His Advanced Bionics Corp. manufactures and distributes cochlear implants for hearing disabilities and a broad range of neurostimulation systems. His other company, MannKind, specializes in biopharmaceuticals and novel therapeutic technologies. — TT

History’s Children

A rush of stories in the press this week about the past.

First, innocuously enough, music. Zubin Mehta, I read, brings the Israeli Philharmonic to Weimar, Germany to join forces with the Bavarian State Orchestra in a concert that clearly is about something more than music. Just before the concert, the musicians — Germans and Israelis, with their respective links to a past that is everpresent and unforgiving — pay a visit to Buchenwald.

Then they perform Mahler’s soaring 2nd Symphony, “Resurrection,” with a first movement that could pass for a death march and a finale that is ascendant, the triumph of the human spirit. Is this a transitory moment that will soon fade? Or a transitional moment, ushering in a new way for us to connect with Germans and our shared past today?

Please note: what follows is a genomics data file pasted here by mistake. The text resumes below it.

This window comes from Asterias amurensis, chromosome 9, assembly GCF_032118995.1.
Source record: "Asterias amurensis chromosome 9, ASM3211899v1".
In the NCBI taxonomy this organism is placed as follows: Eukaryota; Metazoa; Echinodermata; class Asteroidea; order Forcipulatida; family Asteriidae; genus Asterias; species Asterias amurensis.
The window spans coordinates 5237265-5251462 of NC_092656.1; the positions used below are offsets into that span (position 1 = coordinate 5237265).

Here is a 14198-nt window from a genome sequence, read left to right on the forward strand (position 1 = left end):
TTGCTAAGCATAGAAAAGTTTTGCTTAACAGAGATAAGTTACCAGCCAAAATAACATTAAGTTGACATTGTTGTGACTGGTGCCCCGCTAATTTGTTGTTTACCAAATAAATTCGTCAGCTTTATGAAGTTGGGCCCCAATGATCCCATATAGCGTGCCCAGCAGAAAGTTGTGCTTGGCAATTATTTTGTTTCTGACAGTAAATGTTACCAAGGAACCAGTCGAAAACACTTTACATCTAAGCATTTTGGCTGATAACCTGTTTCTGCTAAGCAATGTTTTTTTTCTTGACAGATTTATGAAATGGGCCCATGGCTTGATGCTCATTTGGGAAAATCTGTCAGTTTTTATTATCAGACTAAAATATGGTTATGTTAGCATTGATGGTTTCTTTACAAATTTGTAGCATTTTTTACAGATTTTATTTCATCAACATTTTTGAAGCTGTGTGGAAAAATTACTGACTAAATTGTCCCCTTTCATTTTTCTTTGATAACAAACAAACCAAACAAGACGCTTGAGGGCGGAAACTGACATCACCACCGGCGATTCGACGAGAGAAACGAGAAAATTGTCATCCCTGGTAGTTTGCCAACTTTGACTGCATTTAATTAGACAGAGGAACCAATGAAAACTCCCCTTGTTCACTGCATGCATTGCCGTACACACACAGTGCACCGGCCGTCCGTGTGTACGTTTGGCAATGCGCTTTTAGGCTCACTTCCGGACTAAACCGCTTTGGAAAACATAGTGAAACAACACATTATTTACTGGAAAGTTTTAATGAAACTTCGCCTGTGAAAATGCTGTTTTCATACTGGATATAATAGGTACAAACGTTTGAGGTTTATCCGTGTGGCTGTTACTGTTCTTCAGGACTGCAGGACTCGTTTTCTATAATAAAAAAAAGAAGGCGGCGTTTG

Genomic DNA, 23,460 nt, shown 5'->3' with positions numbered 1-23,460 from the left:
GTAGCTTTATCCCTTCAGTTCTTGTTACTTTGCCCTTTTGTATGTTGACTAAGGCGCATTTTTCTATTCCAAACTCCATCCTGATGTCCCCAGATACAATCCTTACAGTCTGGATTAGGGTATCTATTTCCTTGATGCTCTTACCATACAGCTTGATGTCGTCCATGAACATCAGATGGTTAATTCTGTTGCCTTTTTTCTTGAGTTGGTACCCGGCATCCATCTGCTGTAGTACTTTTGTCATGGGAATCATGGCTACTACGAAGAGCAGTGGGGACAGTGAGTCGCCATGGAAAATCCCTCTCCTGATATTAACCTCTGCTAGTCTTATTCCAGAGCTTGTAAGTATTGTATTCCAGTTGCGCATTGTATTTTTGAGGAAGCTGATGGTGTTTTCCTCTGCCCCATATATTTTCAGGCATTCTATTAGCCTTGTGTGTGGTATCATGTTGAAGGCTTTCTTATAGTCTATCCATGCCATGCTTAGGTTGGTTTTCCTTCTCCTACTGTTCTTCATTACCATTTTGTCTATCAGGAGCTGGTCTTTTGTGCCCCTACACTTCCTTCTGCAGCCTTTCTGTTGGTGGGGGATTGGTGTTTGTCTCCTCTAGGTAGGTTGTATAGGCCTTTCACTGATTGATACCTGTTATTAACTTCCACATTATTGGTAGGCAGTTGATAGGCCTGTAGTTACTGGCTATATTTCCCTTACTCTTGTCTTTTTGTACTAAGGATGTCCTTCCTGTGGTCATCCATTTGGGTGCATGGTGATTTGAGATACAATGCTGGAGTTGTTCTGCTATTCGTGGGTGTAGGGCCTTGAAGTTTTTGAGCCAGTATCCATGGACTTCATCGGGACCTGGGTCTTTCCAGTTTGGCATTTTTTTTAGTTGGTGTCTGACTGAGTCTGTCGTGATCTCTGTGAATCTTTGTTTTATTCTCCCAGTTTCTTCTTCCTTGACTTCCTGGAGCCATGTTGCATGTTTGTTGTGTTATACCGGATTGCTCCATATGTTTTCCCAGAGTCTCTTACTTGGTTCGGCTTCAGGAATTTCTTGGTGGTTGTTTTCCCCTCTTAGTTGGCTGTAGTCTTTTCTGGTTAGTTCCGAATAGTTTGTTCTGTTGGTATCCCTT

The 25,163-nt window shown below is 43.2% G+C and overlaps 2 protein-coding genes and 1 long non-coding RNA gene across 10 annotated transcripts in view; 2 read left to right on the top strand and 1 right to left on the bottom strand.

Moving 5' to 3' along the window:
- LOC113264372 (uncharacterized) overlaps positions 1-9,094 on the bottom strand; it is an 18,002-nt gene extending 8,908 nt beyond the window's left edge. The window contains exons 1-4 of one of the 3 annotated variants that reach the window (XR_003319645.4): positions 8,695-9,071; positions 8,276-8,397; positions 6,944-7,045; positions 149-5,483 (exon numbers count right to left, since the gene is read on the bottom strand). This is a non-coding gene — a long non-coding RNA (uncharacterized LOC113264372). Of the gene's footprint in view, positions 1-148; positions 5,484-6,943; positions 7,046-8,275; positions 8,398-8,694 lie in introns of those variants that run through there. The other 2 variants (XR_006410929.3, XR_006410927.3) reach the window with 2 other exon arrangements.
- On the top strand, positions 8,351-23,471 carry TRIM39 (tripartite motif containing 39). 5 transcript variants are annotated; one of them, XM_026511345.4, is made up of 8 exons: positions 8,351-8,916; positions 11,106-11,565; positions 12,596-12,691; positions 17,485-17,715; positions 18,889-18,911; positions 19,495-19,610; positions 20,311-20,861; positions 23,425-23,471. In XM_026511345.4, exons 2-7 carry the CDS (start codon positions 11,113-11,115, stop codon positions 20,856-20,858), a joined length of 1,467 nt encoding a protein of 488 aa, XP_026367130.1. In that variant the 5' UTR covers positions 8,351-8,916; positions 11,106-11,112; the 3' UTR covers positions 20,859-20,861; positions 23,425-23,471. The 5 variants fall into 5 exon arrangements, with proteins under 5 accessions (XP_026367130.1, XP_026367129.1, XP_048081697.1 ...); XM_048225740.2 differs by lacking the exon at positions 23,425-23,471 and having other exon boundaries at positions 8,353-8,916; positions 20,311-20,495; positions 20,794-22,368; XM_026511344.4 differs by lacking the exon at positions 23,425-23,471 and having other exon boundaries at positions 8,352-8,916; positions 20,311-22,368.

Then onto Albert Einstein. Growing up in my family, there were two Jewish heroes: Franklin Delano Roosevelt and Albert Einstein. If I succeeded in school, ate the proper food and behaved according to the rules my parents and grandparents prescribed for me, I might — just might — follow in one or the other’s footsteps. It came as a shock to discover that FDR was not Jewish. Oh well, that left Einstein. I excelled at math; went to the Bronx High School of Science. You never know.